Common Sense: Participatory Urban Sensing Using a Network of Handheld Air Quality Monitors
P. Dutta, P.M. Aoki, N. Kumar, A. Mainwaring, C. Myers, W. Willett, and A. Woodruff. Common Sense: Participatory Urban Sensing Using a Network of Handheld Air Quality Monitors (demonstration). Proc. SenSys 2009, Berkeley, CA, Nov. 2009, 349-350.
Poor air quality is a global health issue, causing serious problems like asthma, cancer, and heart disease around the world. Earlier this decade, the World Health Organization estimated that three million people die each year from the effects of air pollution. Unfortunately, while variations in air quality are significant, today's air quality monitors are very sparsely deployed. To address this visibility gap, the Common Sense project is developing participatory sensing systems that allow individuals to measure their personal exposure, groups to aggregate their members' exposure, and activists to mobilize grassroots community action. Download PDF
A Vehicle for Research: Using Street Sweepers to Explore the Landscape of Environmental Community Action
P.M. Aoki, R.J. Honicky, A. Mainwaring, C. Myers, E. Paulos, S. Subramanian, and A. Woodruff. A Vehicle for Research: Using Street Sweepers to Explore the Landscape of Environmental Community Action. Proc. CHI 2009, Boston, MA, Apr. 2009, 375-384. Best Paper Nominee.
Researchers are developing mobile sensing platforms to facilitate public awareness of environmental conditions. However, turning such awareness into practical community action and political change requires more than just collecting and presenting data. To inform research on mobile environmental sensing, we conducted design fieldwork with government, private, and public interest stakeholders. In parallel, we built an environmental air quality sensing system and deployed it on street sweeping vehicles in a major U.S. city; this served as a “research vehicle” by grounding our interviews and affording us status as environmental action researchers. In this paper, we present a qualitative analysis of the landscape of environmental action, focusing on insights that will help researchers frame meaningful technological interventions. Download PDF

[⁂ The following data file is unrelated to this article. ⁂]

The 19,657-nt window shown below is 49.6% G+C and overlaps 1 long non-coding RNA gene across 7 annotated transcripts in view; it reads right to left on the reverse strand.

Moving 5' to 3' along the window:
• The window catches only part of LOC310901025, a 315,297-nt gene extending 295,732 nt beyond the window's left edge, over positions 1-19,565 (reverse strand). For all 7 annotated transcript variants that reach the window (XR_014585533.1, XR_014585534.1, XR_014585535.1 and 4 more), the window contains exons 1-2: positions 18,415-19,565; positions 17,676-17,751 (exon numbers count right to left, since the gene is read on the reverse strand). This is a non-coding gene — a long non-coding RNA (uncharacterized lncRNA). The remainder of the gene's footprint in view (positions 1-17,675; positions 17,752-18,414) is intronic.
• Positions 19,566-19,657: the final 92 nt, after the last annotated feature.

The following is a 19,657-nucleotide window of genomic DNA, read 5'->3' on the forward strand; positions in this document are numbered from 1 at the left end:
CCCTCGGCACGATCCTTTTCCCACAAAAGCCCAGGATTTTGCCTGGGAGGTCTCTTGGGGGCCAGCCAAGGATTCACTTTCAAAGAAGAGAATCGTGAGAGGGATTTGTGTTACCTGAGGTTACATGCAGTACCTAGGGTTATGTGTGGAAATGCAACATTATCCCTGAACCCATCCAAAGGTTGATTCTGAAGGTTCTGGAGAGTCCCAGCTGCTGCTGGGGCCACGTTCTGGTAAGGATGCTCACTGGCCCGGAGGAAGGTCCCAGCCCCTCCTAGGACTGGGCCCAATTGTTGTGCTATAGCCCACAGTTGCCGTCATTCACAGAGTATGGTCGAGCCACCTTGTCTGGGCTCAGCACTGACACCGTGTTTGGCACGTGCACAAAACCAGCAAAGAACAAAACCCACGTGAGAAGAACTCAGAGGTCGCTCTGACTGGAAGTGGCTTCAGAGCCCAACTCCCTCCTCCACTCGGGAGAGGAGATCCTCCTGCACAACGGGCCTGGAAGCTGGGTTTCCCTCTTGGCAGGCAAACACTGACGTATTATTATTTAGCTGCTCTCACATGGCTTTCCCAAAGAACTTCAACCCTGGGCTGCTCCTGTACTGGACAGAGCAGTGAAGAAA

Common Sense: Mobile Environmental Sensing Platforms to Support Community Action and Citizen Science
P.M. Aoki, R.J. Honicky, A. Mainwaring, C. Myers, E. Paulos, S. Subramanian, and A. Woodruff. Common Sense: Mobile Environmental Sensing Platforms to Support Community Action and Citizen Science (demonstration). Adjunct Proceedings Ubicomp 2008, Sep. 2008, 59-60.
The Common Sense project is developing mobile environmental sensing platforms to support grassroots community action. To this end, we are building a family of hardware and software components that can be used in a range of applications, as well as developing new communication paradigms that enable communities of non- experts to gather and produce information that is “credible enough” for experts and policy-makers. The demonstration showcases one such platform, currently deployed on street-sweeping vehicles in a major U.S. city. Download PDF